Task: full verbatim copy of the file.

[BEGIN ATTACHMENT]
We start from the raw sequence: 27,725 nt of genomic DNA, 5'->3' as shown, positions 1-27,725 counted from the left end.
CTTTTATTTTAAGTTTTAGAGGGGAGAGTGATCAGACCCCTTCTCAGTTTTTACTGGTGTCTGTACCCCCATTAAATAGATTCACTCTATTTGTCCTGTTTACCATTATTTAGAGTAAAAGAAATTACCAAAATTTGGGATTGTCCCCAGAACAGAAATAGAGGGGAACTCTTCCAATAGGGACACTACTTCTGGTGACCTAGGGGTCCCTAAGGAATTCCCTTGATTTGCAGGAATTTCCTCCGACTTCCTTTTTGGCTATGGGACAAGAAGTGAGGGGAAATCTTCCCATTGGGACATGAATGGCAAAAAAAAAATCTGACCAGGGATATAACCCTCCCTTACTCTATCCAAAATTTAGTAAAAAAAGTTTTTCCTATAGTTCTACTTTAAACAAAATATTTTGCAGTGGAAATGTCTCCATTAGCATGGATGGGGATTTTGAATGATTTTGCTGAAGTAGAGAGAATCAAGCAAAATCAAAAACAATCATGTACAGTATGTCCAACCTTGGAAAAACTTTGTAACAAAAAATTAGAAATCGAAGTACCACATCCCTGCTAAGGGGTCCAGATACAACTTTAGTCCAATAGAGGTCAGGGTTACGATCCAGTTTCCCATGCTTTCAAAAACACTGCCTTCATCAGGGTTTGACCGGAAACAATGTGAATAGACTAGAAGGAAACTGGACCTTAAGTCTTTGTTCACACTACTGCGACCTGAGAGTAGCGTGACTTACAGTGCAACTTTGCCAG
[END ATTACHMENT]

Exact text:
We start from the raw sequence: 27,725 nt of genomic DNA, 5'->3' as shown, positions 1-27,725 counted from the left end.
CTTTTATTTTAAGTTTTAGAGGGGAGAGTGATCAGACCCCTTCTCAGTTTTTACTGGTGTCTGTACCCCCATTAAATAGATTCACTCTATTTGTCCTGTTTACCATTATTTAGAGTAAAAGAAATTACCAAAATTTGGGATTGTCCCCAGAACAGAAATAGAGGGGAACTCTTCCAATAGGGACACTACTTCTGGTGACCTAGGGGTCCCTAAGGAATTCCCTTGATTTGCAGGAATTTCCTCCGACTTCCTTTTTGGCTATGGGACAAGAAGTGAGGGGAAATCTTCCCATTGGGACATGAATGGCAAAAAAAAAATCTGACCAGGGATATAACCCTCCCTTACTCTATCCAAAATTTAGTAAAAAAAGTTTTTCCTATAGTTCTACTTTAAACAAAATATTTTGCAGTGGAAATGTCTCCATTAGCATGGATGGGGATTTTGAATGATTTTGCTGAAGTAGAGAGAATCAAGCAAAATCAAAAACAATCATGTACAGTATGTCCAACCTTGGAAAAACTTTGTAACAAAAAATTAGAAATCGAAGTACCACATCCCTGCTAAGGGGTCCAGATACAACTTTAGTCCAATAGAGGTCAGGGTTACGATCCAGTTTCCCATGCTTTCAAAAACACTGCCTTCATCAGGGTTTGACCGGAAACAATGTGAATAGACTAGAAGGAAACTGGACCTTAAGTCTTTGTTCACACTACTGCGACCTGAGAGTAGCGTGACTTACAGTGCAACTTTGCCAG